New gene therapy "may treat eye diseases"

New gene therapy "may treat eye diseases"

By Adrian Galbreth

A new type of eye therapy which may treat a number of eye diseases has been described as "promising" by experts.

Specialists at the Harvard Medical School and Massachusetts Eye and Ear Infirmary Boston believe that the "easy accessibility of the eye" and the established link between specific genetic defects and ocular disorders offers hope for using gene therapy to provide long-term benefits.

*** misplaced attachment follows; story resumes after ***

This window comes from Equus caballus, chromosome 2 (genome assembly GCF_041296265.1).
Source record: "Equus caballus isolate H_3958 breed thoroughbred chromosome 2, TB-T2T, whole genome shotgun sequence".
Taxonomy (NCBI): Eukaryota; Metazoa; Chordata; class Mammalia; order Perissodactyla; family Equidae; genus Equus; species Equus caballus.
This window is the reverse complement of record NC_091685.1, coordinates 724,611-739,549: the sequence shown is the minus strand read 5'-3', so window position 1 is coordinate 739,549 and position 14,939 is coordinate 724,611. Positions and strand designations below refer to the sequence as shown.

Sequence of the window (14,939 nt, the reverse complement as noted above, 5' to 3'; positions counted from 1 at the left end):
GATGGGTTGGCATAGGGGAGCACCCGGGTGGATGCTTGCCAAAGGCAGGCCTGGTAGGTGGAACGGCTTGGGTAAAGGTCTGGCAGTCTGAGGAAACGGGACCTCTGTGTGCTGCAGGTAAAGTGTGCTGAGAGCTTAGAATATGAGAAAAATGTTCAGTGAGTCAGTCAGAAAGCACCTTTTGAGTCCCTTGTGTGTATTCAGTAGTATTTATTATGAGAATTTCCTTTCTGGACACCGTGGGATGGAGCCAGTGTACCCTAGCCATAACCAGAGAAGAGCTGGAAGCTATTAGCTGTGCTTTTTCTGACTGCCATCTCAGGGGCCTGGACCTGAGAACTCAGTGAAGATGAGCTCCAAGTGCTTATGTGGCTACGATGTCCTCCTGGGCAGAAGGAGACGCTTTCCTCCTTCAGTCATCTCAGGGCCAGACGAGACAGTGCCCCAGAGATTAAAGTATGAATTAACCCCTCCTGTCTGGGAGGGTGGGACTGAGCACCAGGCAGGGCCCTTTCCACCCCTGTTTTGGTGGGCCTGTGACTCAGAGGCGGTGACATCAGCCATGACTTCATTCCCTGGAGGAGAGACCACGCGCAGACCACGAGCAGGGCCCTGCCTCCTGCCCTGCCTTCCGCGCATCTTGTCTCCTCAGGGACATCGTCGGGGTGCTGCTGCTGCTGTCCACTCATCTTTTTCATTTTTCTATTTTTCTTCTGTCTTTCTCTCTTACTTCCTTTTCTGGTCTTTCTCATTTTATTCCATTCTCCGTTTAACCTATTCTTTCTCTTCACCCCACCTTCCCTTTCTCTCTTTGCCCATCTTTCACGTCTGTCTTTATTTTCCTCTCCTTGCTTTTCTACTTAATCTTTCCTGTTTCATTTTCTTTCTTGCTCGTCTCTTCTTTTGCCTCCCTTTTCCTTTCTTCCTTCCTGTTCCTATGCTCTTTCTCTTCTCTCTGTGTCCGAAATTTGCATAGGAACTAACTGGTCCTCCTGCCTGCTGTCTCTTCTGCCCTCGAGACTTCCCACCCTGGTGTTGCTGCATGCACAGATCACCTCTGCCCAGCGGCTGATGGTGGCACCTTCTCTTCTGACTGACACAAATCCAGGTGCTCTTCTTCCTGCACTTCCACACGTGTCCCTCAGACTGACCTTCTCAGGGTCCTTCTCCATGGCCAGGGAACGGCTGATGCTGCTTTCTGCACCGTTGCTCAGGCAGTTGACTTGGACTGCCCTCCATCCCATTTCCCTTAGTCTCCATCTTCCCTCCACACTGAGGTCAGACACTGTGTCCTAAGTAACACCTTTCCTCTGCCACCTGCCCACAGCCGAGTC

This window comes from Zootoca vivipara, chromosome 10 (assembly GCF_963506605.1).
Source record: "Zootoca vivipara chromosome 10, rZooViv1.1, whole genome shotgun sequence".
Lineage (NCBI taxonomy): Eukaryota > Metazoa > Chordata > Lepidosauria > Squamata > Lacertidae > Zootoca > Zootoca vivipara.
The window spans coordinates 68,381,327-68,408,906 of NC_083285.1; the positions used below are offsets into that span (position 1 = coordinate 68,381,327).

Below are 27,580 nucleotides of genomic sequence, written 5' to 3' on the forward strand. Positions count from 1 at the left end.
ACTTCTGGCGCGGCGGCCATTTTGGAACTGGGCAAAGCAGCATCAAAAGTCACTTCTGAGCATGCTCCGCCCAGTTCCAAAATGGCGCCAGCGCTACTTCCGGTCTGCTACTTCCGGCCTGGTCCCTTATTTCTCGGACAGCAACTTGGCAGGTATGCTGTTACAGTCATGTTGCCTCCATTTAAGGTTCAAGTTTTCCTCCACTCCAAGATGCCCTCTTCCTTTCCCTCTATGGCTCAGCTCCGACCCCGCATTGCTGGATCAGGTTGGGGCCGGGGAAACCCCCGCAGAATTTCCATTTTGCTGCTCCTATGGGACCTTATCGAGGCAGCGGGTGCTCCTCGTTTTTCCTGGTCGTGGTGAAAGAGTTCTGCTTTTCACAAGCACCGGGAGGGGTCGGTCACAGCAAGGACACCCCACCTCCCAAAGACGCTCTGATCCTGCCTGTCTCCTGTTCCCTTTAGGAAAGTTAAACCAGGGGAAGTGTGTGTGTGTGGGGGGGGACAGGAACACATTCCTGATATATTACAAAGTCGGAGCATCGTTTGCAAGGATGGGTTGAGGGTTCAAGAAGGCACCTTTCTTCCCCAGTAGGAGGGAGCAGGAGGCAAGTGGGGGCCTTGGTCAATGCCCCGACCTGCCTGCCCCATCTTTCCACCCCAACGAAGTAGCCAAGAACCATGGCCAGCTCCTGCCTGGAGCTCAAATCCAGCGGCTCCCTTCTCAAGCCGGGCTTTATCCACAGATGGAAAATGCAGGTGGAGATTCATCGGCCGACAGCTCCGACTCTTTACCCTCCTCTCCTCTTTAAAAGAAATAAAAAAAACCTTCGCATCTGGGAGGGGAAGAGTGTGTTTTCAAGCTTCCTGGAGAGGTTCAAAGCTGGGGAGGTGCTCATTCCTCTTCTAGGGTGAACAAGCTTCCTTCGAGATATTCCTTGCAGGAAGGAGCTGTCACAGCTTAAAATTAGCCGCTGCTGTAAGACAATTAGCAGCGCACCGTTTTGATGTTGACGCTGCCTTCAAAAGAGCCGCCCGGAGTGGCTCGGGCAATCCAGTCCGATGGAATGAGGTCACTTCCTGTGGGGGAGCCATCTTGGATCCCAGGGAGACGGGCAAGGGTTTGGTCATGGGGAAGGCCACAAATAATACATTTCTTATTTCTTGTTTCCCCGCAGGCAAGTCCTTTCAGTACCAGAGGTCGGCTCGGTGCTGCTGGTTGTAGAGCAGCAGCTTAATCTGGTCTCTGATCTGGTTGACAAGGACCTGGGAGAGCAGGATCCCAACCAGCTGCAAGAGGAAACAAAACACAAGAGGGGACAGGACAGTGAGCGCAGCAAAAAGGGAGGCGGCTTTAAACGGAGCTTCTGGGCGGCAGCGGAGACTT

Basil Pawlyk and colleagues gave mice suffering from photoreceptor degeneration the human gene for RGPR-interacting protein-1 and found that, when injected under the retinas, the mice demonstrated expression of the human gene in the photoreceptors.

Further studies will now attempt to confirm the therapeutic qualities and feasibility of this method of treatment.

It comes as a study carried out by experts at the Centers for Disease Control and Prevention, Atlanta, showed that the prevalence of diabetic retinopathy continues to increase in US adults, which may reflect figures in the UK.

by Alexa Kaczka

« Back to list